K. H. questioned my November 9, 2020, blog, which you can see here. It is entitled “The Difference Between God’s Acceptance and Approval.” She sent in her question on November 11, 2020. Well, I’ve been somewhat behind on my email! But I have finally caught up a bit.
Usually, I look forward to your scholarship, but I’m sorry to say your 11/9/20 blog was quite deficient—leaving out the importance Paul reported in Col 1:29: “To this end I also labor, striving according to His working which works in me mightily.” God doesn’t approve OUR fleshly behavior, no matter how good it looks. He approves Christ’s life in us.
K. H. is raising a vital issue, one I did not discuss in that blog. That is, how do we do good works? Does God produce good works in us independent of anything we do? Or are good works that we do at least in part the result of effort that we expend? In other words, what does the Bible teach about how believers are to live the Christian life?
In addition, K. H. mentions fleshly behavior. Different people mean different things by that expression.
First, the NT understands the flesh to refer to impulses to disobey God that come from our mortal bodies: “So then, with the mind I myself serve the law of God, but with the flesh the law of sin” (Rom 7:25). Therefore, fleshly behavior is sinful behavior. I agree with K. H. that God does not approve of sinful behavior.
Second, the NT recognizes that the works that believers do are works they do, not works that God does. That is very evident in the Parable of the Minas (Luke 19:16-26). God holds us accountable for our works.
In 2 Cor 5:1-8, the Apostle Paul discusses our mortal bodies and how we groan (vv 2, 4) as we await our glorified bodies. Then in the two famous Bema verses he says, “Therefore we make it our aim, whether present or absent, to be well pleasing to Him. For we must all appear before the judgment seat of Christ, that each one may receive the things done in the body, according to what he has done, whether good or bad” (2 Cor 5:9-10, italics added). We will be judged based on what we have done, not based on what God has done. And these deeds are done “in the body.” He mentions the body because it was his focus in verses 1-8.
We can do good works with our bodies because we have a born-of-God inner self (Rom 7:25; 1 John 3:9), what some call the new nature. Our good works are not disembodied good works. We must use our minds (Rom 7:25; 12:2) and our bodies (2 Cor 5:10).
God does not produce good works in believers independent of the believer choosing to do them. We are not puppets. God does not overpower us. While I see truth in the exchanged-life view of the Christian life (often called Keswick theology), I reject any view that eliminates the involvement of the believer in the doing of good works. Even in Gal 2:20 Paul speaks of “the life which I now live in the flesh.”
Based on Rom 12:2 and 2 Cor 3:18, it is evident that good works flow from the life of a believer whose mind is being renewed by the Word of God on a regular basis. Transformation comes from a godly mindset. Compare 1 Cor 2:16, where Paul says that spiritual believers “have the mind of Christ.” When I say that these works flow, I do not mean that they are independent of our volition and our effort. I mean that our choice to sit under the clear teaching of God’s Word produces a godly worldview and that in turn motivates us to live like who we are in the inner man.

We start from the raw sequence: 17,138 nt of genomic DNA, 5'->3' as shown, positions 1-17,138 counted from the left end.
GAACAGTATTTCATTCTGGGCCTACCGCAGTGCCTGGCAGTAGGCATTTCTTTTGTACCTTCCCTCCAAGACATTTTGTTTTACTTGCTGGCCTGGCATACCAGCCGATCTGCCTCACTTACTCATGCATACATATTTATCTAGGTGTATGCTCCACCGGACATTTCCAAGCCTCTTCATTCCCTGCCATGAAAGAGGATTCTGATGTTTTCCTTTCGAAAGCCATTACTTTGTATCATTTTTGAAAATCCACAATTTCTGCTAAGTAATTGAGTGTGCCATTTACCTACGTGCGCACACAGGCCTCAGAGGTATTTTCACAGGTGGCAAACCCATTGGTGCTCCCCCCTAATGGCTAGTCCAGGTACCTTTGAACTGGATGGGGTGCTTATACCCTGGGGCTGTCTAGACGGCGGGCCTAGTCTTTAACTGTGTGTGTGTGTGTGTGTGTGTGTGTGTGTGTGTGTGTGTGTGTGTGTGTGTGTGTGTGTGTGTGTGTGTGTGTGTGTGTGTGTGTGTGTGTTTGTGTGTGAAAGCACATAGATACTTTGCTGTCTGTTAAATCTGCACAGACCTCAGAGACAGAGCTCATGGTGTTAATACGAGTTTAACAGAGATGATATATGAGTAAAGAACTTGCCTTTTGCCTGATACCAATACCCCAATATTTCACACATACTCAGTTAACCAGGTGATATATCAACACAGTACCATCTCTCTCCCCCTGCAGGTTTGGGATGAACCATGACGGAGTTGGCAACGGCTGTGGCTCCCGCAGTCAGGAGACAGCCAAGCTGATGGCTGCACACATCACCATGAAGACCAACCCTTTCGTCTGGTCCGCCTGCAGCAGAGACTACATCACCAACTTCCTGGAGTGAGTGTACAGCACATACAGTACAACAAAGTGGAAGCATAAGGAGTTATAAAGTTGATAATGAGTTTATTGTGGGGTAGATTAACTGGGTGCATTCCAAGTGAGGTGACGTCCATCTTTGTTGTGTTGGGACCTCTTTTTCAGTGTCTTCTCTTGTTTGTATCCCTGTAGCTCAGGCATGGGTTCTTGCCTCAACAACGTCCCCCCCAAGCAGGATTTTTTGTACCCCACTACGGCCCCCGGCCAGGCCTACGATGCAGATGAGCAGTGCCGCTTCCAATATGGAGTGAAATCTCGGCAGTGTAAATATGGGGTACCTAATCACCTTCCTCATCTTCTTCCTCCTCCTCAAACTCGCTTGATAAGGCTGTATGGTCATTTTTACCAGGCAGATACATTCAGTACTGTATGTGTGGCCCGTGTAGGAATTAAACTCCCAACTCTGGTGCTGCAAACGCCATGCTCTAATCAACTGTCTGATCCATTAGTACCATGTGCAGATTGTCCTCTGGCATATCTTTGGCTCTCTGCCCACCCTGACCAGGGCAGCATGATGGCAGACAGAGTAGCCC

Check out the follow verses that speak of striving being needed in the Christian life: Acts 24:16; Rom 15:30; Phil 1:27; Col 1:29 (mentioned by K. H.), Heb 12:4.
“…each one’s work will become clear; for the Day will declare it, because it will be revealed by fire; and the fire will test each one’s work, of what sort it is” (1 Cor 3:13). “Whatever a man sows, that he will also reap” (Gal 6:7). “Let us not grow weary while doing good, for in due season we shall reap if we do not lose heart” (Gal 6:9). “I have fought the good fight, I have finished the race, I have kept the faith. Finally, there is laid up for me the crown of righteousness, which the Lord, the righteous Judge, will give to me on that Day, and not to me only but also to all who have loved His appearing” (2 Tim 4:7-8). “Let him deny himself, and take up his cross, and follow Me” (Matt 16:24). “For the Son of Man will come in the glory of His Father with His angels, and then He will reward each according to his works” (Matt 16:27).
How do we do good works? God has empowered us to be able to please Him. Hence, we can do good works. The same way we choose to brush our teeth or wash our hair, we choose to give money to a Bible-teaching local church, to pray, to share our faith, to love our spouse and children, to teach Sunday school, to preach, to drive courteously, to love our neighbor as ourselves.
I heard that when Tim Timmons (the author, not the musician) was at DTS, he commended a fellow student for having preached a good sermon in chapel. The student responded, “Oh, it wasn’t me. It was the Lord.” Timmons thought for a second and responded, “Funny, but I swear I saw your lips move.”
Of course, nothing we do is independent of God’s enabling power. But the backsliding believer still has God’s power within. He is just not living in light of who he is. He has lost his mind, in a spiritual sense.
At the Judgment Seat of Christ, no believer will be able to say, “The reason why I did not endure to the end of my life was because You did not cause that to happen. I did the best I could.” Nope. Whether we run the race and fight the fight, 1 Cor 9:24-27, depends on us applying the truth of God and the power of God in our daily living, 2 Tim 4:6-8.
I hope that helps clarify what I meant in my Nov 9, 2020, blog.